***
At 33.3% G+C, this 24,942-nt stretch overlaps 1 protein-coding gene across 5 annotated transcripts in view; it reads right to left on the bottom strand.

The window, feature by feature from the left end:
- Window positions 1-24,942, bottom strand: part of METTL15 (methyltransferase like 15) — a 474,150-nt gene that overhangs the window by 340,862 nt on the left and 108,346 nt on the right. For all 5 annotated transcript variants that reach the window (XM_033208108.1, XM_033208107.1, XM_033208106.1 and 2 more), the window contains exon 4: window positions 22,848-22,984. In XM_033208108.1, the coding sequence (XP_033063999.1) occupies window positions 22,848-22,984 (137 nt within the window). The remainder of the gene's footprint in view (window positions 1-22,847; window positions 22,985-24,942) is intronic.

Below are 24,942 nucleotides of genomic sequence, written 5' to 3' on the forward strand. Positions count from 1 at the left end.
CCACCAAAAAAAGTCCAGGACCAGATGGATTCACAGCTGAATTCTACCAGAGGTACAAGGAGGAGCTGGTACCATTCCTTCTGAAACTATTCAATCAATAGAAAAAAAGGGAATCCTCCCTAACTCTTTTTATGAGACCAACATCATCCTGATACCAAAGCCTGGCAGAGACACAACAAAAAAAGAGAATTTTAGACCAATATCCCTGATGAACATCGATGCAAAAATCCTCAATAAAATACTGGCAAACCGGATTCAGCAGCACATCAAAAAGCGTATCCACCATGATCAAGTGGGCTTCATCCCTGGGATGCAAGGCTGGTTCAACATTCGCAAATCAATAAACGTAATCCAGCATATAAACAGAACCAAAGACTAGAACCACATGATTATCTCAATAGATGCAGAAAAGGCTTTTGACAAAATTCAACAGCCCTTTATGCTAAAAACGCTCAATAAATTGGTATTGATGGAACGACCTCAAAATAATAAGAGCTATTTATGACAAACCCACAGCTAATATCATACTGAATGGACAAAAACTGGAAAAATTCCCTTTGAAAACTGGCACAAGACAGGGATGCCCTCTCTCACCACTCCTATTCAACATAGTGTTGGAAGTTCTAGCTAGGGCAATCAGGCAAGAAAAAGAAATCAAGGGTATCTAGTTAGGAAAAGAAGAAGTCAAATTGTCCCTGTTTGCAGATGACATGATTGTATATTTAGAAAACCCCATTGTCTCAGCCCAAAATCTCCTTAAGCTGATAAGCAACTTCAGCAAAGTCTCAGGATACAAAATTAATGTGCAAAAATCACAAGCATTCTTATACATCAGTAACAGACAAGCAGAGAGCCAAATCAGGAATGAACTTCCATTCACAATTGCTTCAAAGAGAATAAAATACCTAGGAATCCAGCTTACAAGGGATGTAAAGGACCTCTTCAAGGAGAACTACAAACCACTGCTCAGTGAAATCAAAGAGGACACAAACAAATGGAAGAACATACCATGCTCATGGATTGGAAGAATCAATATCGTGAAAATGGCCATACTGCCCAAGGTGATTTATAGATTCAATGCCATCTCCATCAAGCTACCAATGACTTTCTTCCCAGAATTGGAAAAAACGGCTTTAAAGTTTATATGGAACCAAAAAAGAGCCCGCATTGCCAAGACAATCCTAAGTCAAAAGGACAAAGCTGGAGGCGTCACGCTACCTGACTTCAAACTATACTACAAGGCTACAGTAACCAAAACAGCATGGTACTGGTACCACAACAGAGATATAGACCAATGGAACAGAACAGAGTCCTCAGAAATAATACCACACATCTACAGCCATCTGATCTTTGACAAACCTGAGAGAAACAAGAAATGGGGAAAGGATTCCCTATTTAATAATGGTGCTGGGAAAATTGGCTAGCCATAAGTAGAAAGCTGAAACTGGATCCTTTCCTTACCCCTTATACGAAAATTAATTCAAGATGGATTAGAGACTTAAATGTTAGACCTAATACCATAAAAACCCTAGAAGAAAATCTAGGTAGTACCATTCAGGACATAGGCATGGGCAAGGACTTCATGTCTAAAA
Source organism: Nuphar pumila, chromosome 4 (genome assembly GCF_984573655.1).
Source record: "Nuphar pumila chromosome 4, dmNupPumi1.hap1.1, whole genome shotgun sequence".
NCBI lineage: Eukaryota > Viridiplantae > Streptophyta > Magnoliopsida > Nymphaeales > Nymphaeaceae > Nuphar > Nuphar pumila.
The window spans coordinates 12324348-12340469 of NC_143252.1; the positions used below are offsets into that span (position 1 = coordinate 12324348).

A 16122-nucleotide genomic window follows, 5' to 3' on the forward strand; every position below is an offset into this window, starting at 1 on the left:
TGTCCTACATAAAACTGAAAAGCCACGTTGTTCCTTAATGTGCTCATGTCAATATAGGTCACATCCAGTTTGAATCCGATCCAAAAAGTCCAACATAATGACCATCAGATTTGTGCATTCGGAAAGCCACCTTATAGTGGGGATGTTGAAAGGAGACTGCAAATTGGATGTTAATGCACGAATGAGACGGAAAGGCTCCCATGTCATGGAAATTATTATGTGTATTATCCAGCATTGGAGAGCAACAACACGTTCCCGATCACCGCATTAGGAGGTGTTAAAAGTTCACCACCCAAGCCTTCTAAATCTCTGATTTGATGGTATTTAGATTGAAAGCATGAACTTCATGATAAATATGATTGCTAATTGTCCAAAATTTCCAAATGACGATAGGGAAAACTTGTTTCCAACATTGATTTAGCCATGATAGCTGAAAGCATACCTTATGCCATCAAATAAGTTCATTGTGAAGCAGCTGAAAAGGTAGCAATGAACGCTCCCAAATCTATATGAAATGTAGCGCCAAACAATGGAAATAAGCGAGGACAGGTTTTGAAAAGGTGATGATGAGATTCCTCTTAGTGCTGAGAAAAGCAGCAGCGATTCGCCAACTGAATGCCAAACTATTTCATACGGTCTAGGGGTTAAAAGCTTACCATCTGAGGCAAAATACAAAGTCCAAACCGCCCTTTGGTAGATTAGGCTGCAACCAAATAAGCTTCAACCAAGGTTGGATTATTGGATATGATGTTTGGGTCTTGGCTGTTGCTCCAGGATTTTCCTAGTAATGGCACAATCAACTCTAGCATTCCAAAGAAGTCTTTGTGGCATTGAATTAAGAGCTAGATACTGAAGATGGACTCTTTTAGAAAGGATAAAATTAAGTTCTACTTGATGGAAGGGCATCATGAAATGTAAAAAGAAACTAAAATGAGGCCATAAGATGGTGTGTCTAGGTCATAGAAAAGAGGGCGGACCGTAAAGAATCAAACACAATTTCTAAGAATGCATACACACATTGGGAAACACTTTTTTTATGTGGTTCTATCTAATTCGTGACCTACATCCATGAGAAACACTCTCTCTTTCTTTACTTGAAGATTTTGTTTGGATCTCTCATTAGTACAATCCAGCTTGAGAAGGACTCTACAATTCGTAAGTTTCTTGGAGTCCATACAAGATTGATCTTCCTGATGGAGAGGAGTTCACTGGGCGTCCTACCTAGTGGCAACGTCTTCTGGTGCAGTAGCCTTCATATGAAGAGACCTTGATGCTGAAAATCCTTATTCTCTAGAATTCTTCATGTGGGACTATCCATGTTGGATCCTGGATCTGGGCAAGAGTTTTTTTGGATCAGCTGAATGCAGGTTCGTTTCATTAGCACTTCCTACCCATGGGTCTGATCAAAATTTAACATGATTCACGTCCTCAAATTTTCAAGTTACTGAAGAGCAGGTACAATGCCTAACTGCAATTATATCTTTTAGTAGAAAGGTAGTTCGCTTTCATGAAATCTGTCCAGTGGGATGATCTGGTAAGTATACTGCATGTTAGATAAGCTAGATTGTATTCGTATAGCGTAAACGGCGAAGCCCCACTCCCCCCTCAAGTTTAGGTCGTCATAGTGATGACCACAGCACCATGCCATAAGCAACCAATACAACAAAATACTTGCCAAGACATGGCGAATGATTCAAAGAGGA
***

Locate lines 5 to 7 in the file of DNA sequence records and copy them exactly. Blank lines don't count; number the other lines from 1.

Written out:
CCACCAAAAAAAGTCCAGGACCAGATGGATTCACAGCTGAATTCTACCAGAGGTACAAGGAGGAGCTGGTACCATTCCTTCTGAAACTATTCAATCAATAGAAAAAAAGGGAATCCTCCCTAACTCTTTTTATGAGACCAACATCATCCTGATACCAAAGCCTGGCAGAGACACAACAAAAAAAGAGAATTTTAGACCAATATCCCTGATGAACATCGATGCAAAAATCCTCAATAAAATACTGGCAAACCGGATTCAGCAGCACATCAAAAAGCGTATCCACCATGATCAAGTGGGCTTCATCCCTGGGATGCAAGGCTGGTTCAACATTCGCAAATCAATAAACGTAATCCAGCATATAAACAGAACCAAAGACTAGAACCACATGATTATCTCAATAGATGCAGAAAAGGCTTTTGACAAAATTCAACAGCCCTTTATGCTAAAAACGCTCAATAAATTGGTATTGATGGAACGACCTCAAAATAATAAGAGCTATTTATGACAAACCCACAGCTAATATCATACTGAATGGACAAAAACTGGAAAAATTCCCTTTGAAAACTGGCACAAGACAGGGATGCCCTCTCTCACCACTCCTATTCAACATAGTGTTGGAAGTTCTAGCTAGGGCAATCAGGCAAGAAAAAGAAATCAAGGGTATCTAGTTAGGAAAAGAAGAAGTCAAATTGTCCCTGTTTGCAGATGACATGATTGTATATTTAGAAAACCCCATTGTCTCAGCCCAAAATCTCCTTAAGCTGATAAGCAACTTCAGCAAAGTCTCAGGATACAAAATTAATGTGCAAAAATCACAAGCATTCTTATACATCAGTAACAGACAAGCAGAGAGCCAAATCAGGAATGAACTTCCATTCACAATTGCTTCAAAGAGAATAAAATACCTAGGAATCCAGCTTACAAGGGATGTAAAGGACCTCTTCAAGGAGAACTACAAACCACTGCTCAGTGAAATCAAAGAGGACACAAACAAATGGAAGAACATACCATGCTCATGGATTGGAAGAATCAATATCGTGAAAATGGCCATACTGCCCAAGGTGATTTATAGATTCAATGCCATCTCCATCAAGCTACCAATGACTTTCTTCCCAGAATTGGAAAAAACGGCTTTAAAGTTTATATGGAACCAAAAAAGAGCCCGCATTGCCAAGACAATCCTAAGTCAAAAGGACAAAGCTGGAGGCGTCACGCTACCTGACTTCAAACTATACTACAAGGCTACAGTAACCAAAACAGCATGGTACTGGTACCACAACAGAGATATAGACCAATGGAACAGAACAGAGTCCTCAGAAATAATACCACACATCTACAGCCATCTGATCTTTGACAAACCTGAGAGAAACAAGAAATGGGGAAAGGATTCCCTATTTAATAATGGTGCTGGGAAAATTGGCTAGCCATAAGTAGAAAGCTGAAACTGGATCCTTTCCTTACCCCTTATACGAAAATTAATTCAAGATGGATTAGAGACTTAAATGTTAGACCTAATACCATAAAAACCCTAGAAGAAAATCTAGGTAGTACCATTCAGGACATAGGCATGGGCAAGGACTTCATGTCTAAAA
Source organism: Nuphar pumila, chromosome 4 (genome assembly GCF_984573655.1).
Source record: "Nuphar pumila chromosome 4, dmNupPumi1.hap1.1, whole genome shotgun sequence".